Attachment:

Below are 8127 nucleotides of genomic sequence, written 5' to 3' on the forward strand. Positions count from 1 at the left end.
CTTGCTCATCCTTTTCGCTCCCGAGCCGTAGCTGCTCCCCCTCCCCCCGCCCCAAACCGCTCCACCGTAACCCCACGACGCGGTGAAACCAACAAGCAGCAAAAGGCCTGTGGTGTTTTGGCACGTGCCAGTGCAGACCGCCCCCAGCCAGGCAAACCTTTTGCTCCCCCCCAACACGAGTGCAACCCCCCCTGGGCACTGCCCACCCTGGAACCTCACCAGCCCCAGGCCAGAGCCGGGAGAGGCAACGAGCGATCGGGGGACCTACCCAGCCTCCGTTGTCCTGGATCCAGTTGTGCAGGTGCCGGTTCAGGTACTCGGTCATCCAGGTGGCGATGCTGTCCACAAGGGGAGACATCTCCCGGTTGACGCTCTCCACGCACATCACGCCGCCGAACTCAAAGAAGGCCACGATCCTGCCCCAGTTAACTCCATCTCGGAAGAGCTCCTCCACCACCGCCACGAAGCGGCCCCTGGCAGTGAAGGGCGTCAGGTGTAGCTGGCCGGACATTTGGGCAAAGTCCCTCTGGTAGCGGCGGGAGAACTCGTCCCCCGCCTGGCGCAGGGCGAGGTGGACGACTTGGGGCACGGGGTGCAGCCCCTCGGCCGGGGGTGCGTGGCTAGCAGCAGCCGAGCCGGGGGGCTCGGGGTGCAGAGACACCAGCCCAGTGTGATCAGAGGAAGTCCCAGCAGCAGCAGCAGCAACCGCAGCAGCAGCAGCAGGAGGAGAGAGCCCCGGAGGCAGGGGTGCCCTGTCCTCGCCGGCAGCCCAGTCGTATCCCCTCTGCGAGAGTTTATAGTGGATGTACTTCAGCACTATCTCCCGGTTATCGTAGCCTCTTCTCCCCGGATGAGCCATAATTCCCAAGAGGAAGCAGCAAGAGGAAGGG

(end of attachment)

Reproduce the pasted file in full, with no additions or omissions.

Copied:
Below are 8127 nucleotides of genomic sequence, written 5' to 3' on the forward strand. Positions count from 1 at the left end.
CTTGCTCATCCTTTTCGCTCCCGAGCCGTAGCTGCTCCCCCTCCCCCCGCCCCAAACCGCTCCACCGTAACCCCACGACGCGGTGAAACCAACAAGCAGCAAAAGGCCTGTGGTGTTTTGGCACGTGCCAGTGCAGACCGCCCCCAGCCAGGCAAACCTTTTGCTCCCCCCCAACACGAGTGCAACCCCCCCTGGGCACTGCCCACCCTGGAACCTCACCAGCCCCAGGCCAGAGCCGGGAGAGGCAACGAGCGATCGGGGGACCTACCCAGCCTCCGTTGTCCTGGATCCAGTTGTGCAGGTGCCGGTTCAGGTACTCGGTCATCCAGGTGGCGATGCTGTCCACAAGGGGAGACATCTCCCGGTTGACGCTCTCCACGCACATCACGCCGCCGAACTCAAAGAAGGCCACGATCCTGCCCCAGTTAACTCCATCTCGGAAGAGCTCCTCCACCACCGCCACGAAGCGGCCCCTGGCAGTGAAGGGCGTCAGGTGTAGCTGGCCGGACATTTGGGCAAAGTCCCTCTGGTAGCGGCGGGAGAACTCGTCCCCCGCCTGGCGCAGGGCGAGGTGGACGACTTGGGGCACGGGGTGCAGCCCCTCGGCCGGGGGTGCGTGGCTAGCAGCAGCCGAGCCGGGGGGCTCGGGGTGCAGAGACACCAGCCCAGTGTGATCAGAGGAAGTCCCAGCAGCAGCAGCAGCAACCGCAGCAGCAGCAGCAGGAGGAGAGAGCCCCGGAGGCAGGGGTGCCCTGTCCTCGCCGGCAGCCCAGTCGTATCCCCTCTGCGAGAGTTTATAGTGGATGTACTTCAGCACTATCTCCCGGTTATCGTAGCCTCTTCTCCCCGGATGAGCCATAATTCCCAAGAGGAAGCAGCAAGAGGAAGGG